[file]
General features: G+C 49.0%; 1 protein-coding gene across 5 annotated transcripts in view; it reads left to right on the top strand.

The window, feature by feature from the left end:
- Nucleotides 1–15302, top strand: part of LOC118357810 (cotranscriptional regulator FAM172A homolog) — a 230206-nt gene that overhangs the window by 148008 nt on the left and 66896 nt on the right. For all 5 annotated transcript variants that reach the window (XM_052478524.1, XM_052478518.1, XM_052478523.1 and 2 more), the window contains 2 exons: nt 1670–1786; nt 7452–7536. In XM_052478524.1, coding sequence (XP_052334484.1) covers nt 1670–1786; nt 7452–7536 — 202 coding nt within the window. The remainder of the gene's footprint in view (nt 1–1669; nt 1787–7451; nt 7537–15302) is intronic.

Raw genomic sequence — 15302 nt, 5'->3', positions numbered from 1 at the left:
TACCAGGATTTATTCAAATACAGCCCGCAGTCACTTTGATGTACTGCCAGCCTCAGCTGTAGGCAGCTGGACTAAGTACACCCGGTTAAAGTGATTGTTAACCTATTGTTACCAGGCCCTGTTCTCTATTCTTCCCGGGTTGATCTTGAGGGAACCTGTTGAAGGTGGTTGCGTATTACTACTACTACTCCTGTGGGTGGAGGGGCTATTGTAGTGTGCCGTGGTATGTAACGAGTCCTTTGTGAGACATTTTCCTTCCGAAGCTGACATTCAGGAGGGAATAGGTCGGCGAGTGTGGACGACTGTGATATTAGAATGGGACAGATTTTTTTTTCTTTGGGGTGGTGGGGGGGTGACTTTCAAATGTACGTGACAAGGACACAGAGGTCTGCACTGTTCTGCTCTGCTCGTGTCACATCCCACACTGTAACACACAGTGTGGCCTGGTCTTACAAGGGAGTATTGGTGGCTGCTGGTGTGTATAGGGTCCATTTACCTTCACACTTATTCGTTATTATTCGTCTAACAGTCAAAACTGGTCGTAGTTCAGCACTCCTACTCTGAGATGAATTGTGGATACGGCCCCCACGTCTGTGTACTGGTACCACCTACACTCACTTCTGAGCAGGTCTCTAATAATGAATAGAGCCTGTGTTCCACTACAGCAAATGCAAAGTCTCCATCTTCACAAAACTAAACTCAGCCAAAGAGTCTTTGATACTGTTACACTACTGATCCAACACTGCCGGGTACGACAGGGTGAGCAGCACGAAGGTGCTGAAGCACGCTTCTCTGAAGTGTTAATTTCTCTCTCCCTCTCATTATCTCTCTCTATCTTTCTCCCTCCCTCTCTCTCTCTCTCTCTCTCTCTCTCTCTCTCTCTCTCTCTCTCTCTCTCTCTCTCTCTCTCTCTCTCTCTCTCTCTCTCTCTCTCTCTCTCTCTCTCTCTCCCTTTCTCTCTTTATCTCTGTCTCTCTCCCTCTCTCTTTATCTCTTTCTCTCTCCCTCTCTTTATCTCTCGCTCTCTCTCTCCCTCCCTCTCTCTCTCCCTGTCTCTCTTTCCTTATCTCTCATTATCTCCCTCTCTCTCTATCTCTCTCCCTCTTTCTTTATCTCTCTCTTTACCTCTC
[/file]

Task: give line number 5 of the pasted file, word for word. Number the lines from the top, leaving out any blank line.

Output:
TACCAGGATTTATTCAAATACAGCCCGCAGTCACTTTGATGTACTGCCAGCCTCAGCTGTAGGCAGCTGGACTAAGTACACCCGGTTAAAGTGATTGTTAACCTATTGTTACCAGGCCCTGTTCTCTATTCTTCCCGGGTTGATCTTGAGGGAACCTGTTGAAGGTGGTTGCGTATTACTACTACTACTCCTGTGGGTGGAGGGGCTATTGTAGTGTGCCGTGGTATGTAACGAGTCCTTTGTGAGACATTTTCCTTCCGAAGCTGACATTCAGGAGGGAATAGGTCGGCGAGTGTGGACGACTGTGATATTAGAATGGGACAGATTTTTTTTTCTTTGGGGTGGTGGGGGGGTGACTTTCAAATGTACGTGACAAGGACACAGAGGTCTGCACTGTTCTGCTCTGCTCGTGTCACATCCCACACTGTAACACACAGTGTGGCCTGGTCTTACAAGGGAGTATTGGTGGCTGCTGGTGTGTATAGGGTCCATTTACCTTCACACTTATTCGTTATTATTCGTCTAACAGTCAAAACTGGTCGTAGTTCAGCACTCCTACTCTGAGATGAATTGTGGATACGGCCCCCACGTCTGTGTACTGGTACCACCTACACTCACTTCTGAGCAGGTCTCTAATAATGAATAGAGCCTGTGTTCCACTACAGCAAATGCAAAGTCTCCATCTTCACAAAACTAAACTCAGCCAAAGAGTCTTTGATACTGTTACACTACTGATCCAACACTGCCGGGTACGACAGGGTGAGCAGCACGAAGGTGCTGAAGCACGCTTCTCTGAAGTGTTAATTTCTCTCTCCCTCTCATTATCTCTCTCTATCTTTCTCCCTCCCTCTCTCTCTCTCTCTCTCTCTCTCTCTCTCTCTCTCTCTCTCTCTCTCTCTCTCTCTCTCTCTCTCTCTCTCTCTCTCTCTCTCTCTCTCTCTCTCTCTCTCCCTTTCTCTCTTTATCTCTGTCTCTCTCCCTCTCTCTTTATCTCTTTCTCTCTCCCTCTCTTTATCTCTCGCTCTCTCTCTCCCTCCCTCTCTCTCTCCCTGTCTCTCTTTCCTTATCTCTCATTATCTCCCTCTCTCTCTATCTCTCTCCCTCTTTCTTTATCTCTCTCTTTACCTCTC